Tuesday, April 8, 2014

X-MEN: HELLFIRE CLUB #2 - February 2000

Toll the Bell Liberty
Credits:  Ben Raab (writer), Charlie Adlard (artist), Kevin Somers & Christie Scheele (colors), Jon Babcock (letters)

Summary:  Archangel tells Irene the story of his ancestor, Major-General Wallace Worthington, who married young Elizabeth Shaw, unaware that she was a pawn of the Hellfire Club.  When Elizabeth Shaw refused to turn over military secrets to Lady Grey, she ordered Worthington killed.  The Captain America of 1781 tried to save Worthington, but was too late.  As he leaves, Archangel informs Irene that the historian she was scheduled to meet was recently killed.

Continuity Notes:  The Hellfire Club’s Lady Grey is the spitting image of Jean Grey, from which we can infer that Jean gets her looks from her father’s side, I suppose.

Review:  Hmm…we know Archangel’s family has a history with the Hellfire Club, that goes back to their debut storyline, but learning of this “Lady Grey” who happens to look exactly like Jean, that’s perhaps a bit of a stretch.  I assume Raab is playing off the illusions created by Mastermind in the original “Dark Phoenix Saga,” which had Jean “reliving” the life of an ancestor that was associated with the Hellfire Club.  That ancestor was supposed to be an illusion created by Mastermind, though.  That’s always been my assumption, at least, and it would seem to be the only reasonable explanation that works within Mastermind's established power set.  Regardless, if the Club really is the venerable institution that Marvel has claimed it to be, I suppose it’s not entirely improbable that two X-Men with Northeastern roots could have ancestors in the Club.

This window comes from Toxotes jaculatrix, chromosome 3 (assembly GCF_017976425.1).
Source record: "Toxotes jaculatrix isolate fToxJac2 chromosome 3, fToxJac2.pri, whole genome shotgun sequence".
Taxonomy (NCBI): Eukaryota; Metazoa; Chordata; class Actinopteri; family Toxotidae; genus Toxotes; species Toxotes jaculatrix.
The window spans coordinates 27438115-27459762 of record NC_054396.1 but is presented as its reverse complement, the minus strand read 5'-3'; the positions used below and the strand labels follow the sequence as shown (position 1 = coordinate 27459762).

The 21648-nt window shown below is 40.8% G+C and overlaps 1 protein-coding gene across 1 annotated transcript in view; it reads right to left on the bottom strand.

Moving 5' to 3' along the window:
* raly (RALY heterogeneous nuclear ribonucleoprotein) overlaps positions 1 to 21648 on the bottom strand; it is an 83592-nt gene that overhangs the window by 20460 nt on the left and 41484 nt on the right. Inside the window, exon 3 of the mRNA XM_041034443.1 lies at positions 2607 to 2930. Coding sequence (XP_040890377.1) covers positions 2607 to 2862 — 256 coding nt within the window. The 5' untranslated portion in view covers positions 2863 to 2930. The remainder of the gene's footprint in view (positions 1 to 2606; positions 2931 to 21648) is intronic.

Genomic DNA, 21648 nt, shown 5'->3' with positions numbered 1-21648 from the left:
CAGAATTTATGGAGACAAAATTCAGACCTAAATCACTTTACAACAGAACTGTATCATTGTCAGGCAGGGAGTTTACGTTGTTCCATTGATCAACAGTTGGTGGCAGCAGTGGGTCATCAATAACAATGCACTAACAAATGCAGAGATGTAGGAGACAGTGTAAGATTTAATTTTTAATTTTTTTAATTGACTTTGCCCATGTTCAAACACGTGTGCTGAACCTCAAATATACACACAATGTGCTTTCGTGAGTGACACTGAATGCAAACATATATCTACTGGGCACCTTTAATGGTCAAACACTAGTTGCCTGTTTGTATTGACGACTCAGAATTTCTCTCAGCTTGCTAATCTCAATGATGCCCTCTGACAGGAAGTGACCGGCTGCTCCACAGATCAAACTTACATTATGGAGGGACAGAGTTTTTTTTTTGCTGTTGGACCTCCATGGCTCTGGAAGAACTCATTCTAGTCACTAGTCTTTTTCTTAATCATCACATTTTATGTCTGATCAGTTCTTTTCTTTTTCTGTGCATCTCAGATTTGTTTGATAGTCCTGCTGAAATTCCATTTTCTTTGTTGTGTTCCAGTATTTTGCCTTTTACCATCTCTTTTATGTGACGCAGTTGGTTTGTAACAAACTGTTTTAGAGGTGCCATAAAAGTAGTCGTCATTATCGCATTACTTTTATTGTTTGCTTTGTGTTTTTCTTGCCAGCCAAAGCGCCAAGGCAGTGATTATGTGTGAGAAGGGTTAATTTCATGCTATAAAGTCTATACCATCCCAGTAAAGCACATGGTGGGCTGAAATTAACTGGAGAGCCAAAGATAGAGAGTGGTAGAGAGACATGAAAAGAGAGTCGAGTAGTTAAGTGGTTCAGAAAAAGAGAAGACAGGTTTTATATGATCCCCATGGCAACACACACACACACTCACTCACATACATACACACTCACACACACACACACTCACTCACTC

Concerning the actual content of the story, it’s another solid issue.  Elizabeth Shaw’s quest for freedom is contrasted with the “freedom” represented by the Hellfire Club, which also gives Raab an opportunity to hint at what the real-life Hellfire Club was doing during this era.  (Hint:  Kinky things.)  Creating another member of the Shaw family that isn’t an obvious villain, one that’s actually quite sympathetic this issue, is also a smart play on Raab’s part.  While working in the Captain America of 1781 might initially seem like an awkward continuity implant, he naturally ties into the issue’s theme of freedom, and he fulfills the role of Wallace Worthington’s confidant quite well.  You can’t think Worthington is too bad a guy if he’s buddies with Captain America, after all.

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